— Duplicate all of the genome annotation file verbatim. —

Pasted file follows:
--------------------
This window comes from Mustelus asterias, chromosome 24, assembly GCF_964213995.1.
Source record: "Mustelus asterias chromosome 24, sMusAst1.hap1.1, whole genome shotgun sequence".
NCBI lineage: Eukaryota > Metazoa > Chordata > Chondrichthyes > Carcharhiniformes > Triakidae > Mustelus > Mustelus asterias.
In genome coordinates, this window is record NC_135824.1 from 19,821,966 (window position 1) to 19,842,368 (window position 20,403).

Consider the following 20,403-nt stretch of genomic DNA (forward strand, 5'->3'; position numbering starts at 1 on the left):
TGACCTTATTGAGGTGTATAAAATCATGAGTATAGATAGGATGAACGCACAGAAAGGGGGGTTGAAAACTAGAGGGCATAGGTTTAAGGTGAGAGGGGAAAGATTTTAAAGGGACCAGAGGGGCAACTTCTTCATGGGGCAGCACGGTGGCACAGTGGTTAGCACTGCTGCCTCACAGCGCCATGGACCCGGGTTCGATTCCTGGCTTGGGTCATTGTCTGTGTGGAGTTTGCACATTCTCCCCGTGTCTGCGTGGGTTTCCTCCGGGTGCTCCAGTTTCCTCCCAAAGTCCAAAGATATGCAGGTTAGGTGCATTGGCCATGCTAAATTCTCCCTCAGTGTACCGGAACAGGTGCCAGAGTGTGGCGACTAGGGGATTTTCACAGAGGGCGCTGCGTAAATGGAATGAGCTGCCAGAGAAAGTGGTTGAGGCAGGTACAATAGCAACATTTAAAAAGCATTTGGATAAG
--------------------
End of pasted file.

This window comes from Mustelus asterias, chromosome 24, assembly GCF_964213995.1.
Source record: "Mustelus asterias chromosome 24, sMusAst1.hap1.1, whole genome shotgun sequence".
NCBI lineage: Eukaryota > Metazoa > Chordata > Chondrichthyes > Carcharhiniformes > Triakidae > Mustelus > Mustelus asterias.
In genome coordinates, this window is record NC_135824.1 from 19,821,966 (window position 1) to 19,842,368 (window position 20,403).

Consider the following 20,403-nt stretch of genomic DNA (forward strand, 5'->3'; position numbering starts at 1 on the left):
TGACCTTATTGAGGTGTATAAAATCATGAGTATAGATAGGATGAACGCACAGAAAGGGGGGTTGAAAACTAGAGGGCATAGGTTTAAGGTGAGAGGGGAAAGATTTTAAAGGGACCAGAGGGGCAACTTCTTCATGGGGCAGCACGGTGGCACAGTGGTTAGCACTGCTGCCTCACAGCGCCATGGACCCGGGTTCGATTCCTGGCTTGGGTCATTGTCTGTGTGGAGTTTGCACATTCTCCCCGTGTCTGCGTGGGTTTCCTCCGGGTGCTCCAGTTTCCTCCCAAAGTCCAAAGATATGCAGGTTAGGTGCATTGGCCATGCTAAATTCTCCCTCAGTGTACCGGAACAGGTGCCAGAGTGTGGCGACTAGGGGATTTTCACAGAGGGCGCTGCGTAAATGGAATGAGCTGCCAGAGAAAGTGGTTGAGGCAGGTACAATAGCAACATTTAAAAAGCATTTGGATAAG